Oh lord fucksticks.
Could the Internet be totally free and should it be? The recent turmoil in the Arab world caused by a contentious video denigrating Prophet Muhammad shows the United States, which is busy promoting global Internet freedom, has paid a huge price with the lives of its diplomats.
That’s the first paragraph from this China Daily column today by Andre Vltchek, identified as an “American novelist, documentary filmmaker and investigative journalist,” which makes him a stooge of the professional variety.
A sometimes-columnist for China Daily — who has, strangely enough, been profiled by China Daily – Vltchek is your classic sociopolitical myopic who sees the world in blocs: West, China, Everyone Else. He’s an anachronism, a Cold War ideologue whose head would explode if he heard the Carly Rae Jepsen-PSY mashup. In elementary school, he’s the kid holding a copy of Mein Kampf just to be “different,” and running for class president. In middle school, he’s the bearded loner in the dark corner of the fall ball. In college, he’s the leering drunk who shoots ping pong balls five feet off the table and stares at girls’ elbows to make sure they don’t go over the plane. And as an adult, he’s exactly the type who would say (as he does in the above link), “The West has absolutely no interest in human rights in China or anywhere else. How could it, considering that it is violating them on basically all continents, worldwide?” Yes, how could THE WEST, considering THE WEST violates human WEST on WEST all WEST, WEST?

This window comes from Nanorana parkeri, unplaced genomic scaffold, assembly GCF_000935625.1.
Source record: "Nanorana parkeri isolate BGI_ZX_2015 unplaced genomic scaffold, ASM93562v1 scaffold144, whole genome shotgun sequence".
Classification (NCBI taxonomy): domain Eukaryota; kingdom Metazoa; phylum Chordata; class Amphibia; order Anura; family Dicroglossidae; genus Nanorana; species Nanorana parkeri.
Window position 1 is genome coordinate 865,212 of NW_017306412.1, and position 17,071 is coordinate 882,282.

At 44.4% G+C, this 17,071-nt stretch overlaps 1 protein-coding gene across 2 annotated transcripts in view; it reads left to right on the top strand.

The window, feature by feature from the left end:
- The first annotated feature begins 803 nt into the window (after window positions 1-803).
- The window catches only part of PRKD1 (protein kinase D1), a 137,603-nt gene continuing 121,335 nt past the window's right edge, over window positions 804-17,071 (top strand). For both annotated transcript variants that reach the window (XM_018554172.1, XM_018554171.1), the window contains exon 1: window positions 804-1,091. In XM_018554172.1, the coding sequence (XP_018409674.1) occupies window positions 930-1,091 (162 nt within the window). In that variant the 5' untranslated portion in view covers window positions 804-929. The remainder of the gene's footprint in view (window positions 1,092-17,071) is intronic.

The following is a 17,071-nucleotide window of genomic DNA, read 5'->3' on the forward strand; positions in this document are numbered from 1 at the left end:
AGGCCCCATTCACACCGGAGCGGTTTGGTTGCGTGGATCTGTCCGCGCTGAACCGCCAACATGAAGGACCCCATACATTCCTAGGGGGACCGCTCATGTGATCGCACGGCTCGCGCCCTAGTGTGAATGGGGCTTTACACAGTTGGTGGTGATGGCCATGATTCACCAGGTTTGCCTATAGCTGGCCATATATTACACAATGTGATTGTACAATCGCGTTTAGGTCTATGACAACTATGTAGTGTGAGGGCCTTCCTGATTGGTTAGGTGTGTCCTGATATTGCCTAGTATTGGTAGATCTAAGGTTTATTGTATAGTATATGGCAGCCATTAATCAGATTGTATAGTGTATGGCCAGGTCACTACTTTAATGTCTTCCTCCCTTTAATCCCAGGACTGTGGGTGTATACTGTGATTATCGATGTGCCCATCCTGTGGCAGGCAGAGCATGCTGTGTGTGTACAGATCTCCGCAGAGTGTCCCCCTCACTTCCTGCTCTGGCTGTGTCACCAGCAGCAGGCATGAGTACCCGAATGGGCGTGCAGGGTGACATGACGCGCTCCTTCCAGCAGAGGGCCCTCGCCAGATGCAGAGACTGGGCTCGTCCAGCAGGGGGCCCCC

What a neat trick. Turn the argument into WEST and WESTERN, and why WEST WEST?
Unfortunately, it’s the only trick in Vltchek’s saddle. Incredibly, in the 745-word column, “When will West ever learn history lesson,” he manages to use “West” or “Western” 21 times. There’s also “West caught in the Net of double standard,” and “China offers vital alternative to West,” and “Irony of Western human rights agenda.” There’s no need to link any of these — the message is the same, which you can guess.
But we digress — amazed that a man like Vltchek exists, and can be allowed to publish words in a newspaper. (The China Daily, of course.) Let us help this old chap rewrite his first paragraph, shall we?
An offensive picture was posted on the Internet, and people across an ocean saw it. We should regulate the Internet. With a regulated Internet, nothing bad will ever happen. Because with an unregulated Internet, bad things did happen. That’s the West for you. Always letting bad things happen, because the Internet is unregulated. Oh, the West. Oh, you.